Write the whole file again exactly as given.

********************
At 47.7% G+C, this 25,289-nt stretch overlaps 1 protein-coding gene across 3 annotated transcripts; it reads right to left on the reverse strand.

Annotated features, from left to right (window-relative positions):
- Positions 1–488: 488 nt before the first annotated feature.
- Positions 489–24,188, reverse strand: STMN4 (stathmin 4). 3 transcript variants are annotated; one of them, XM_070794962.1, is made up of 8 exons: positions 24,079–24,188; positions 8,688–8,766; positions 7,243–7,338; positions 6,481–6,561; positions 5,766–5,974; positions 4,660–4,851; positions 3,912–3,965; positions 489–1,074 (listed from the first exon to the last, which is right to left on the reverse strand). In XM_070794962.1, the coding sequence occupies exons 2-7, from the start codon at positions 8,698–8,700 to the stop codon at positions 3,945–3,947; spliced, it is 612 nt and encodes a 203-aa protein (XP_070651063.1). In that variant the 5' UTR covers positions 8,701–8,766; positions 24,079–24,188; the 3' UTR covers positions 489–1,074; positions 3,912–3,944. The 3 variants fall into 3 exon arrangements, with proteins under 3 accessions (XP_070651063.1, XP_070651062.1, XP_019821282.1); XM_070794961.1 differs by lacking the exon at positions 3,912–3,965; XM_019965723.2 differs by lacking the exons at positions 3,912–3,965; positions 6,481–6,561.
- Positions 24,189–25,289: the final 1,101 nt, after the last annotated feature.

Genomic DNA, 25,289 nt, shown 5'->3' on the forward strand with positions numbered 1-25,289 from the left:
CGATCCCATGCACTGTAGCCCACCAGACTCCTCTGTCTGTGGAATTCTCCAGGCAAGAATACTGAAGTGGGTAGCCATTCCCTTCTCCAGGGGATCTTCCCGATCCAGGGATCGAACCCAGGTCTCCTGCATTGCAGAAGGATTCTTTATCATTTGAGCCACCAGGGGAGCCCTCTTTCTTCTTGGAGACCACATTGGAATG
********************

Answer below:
At 47.7% G+C, this 25,289-nt stretch overlaps 1 protein-coding gene across 3 annotated transcripts; it reads right to left on the reverse strand.

Annotated features, from left to right (window-relative positions):
- Positions 1–488: 488 nt before the first annotated feature.
- Positions 489–24,188, reverse strand: STMN4 (stathmin 4). 3 transcript variants are annotated; one of them, XM_070794962.1, is made up of 8 exons: positions 24,079–24,188; positions 8,688–8,766; positions 7,243–7,338; positions 6,481–6,561; positions 5,766–5,974; positions 4,660–4,851; positions 3,912–3,965; positions 489–1,074 (listed from the first exon to the last, which is right to left on the reverse strand). In XM_070794962.1, the coding sequence occupies exons 2-7, from the start codon at positions 8,698–8,700 to the stop codon at positions 3,945–3,947; spliced, it is 612 nt and encodes a 203-aa protein (XP_070651063.1). In that variant the 5' UTR covers positions 8,701–8,766; positions 24,079–24,188; the 3' UTR covers positions 489–1,074; positions 3,912–3,944. The 3 variants fall into 3 exon arrangements, with proteins under 3 accessions (XP_070651063.1, XP_070651062.1, XP_019821282.1); XM_070794961.1 differs by lacking the exon at positions 3,912–3,965; XM_019965723.2 differs by lacking the exons at positions 3,912–3,965; positions 6,481–6,561.
- Positions 24,189–25,289: the final 1,101 nt, after the last annotated feature.

Genomic DNA, 25,289 nt, shown 5'->3' on the forward strand with positions numbered 1-25,289 from the left:
CGATCCCATGCACTGTAGCCCACCAGACTCCTCTGTCTGTGGAATTCTCCAGGCAAGAATACTGAAGTGGGTAGCCATTCCCTTCTCCAGGGGATCTTCCCGATCCAGGGATCGAACCCAGGTCTCCTGCATTGCAGAAGGATTCTTTATCATTTGAGCCACCAGGGGAGCCCTCTTTCTTCTTGGAGACCACATTGGAATG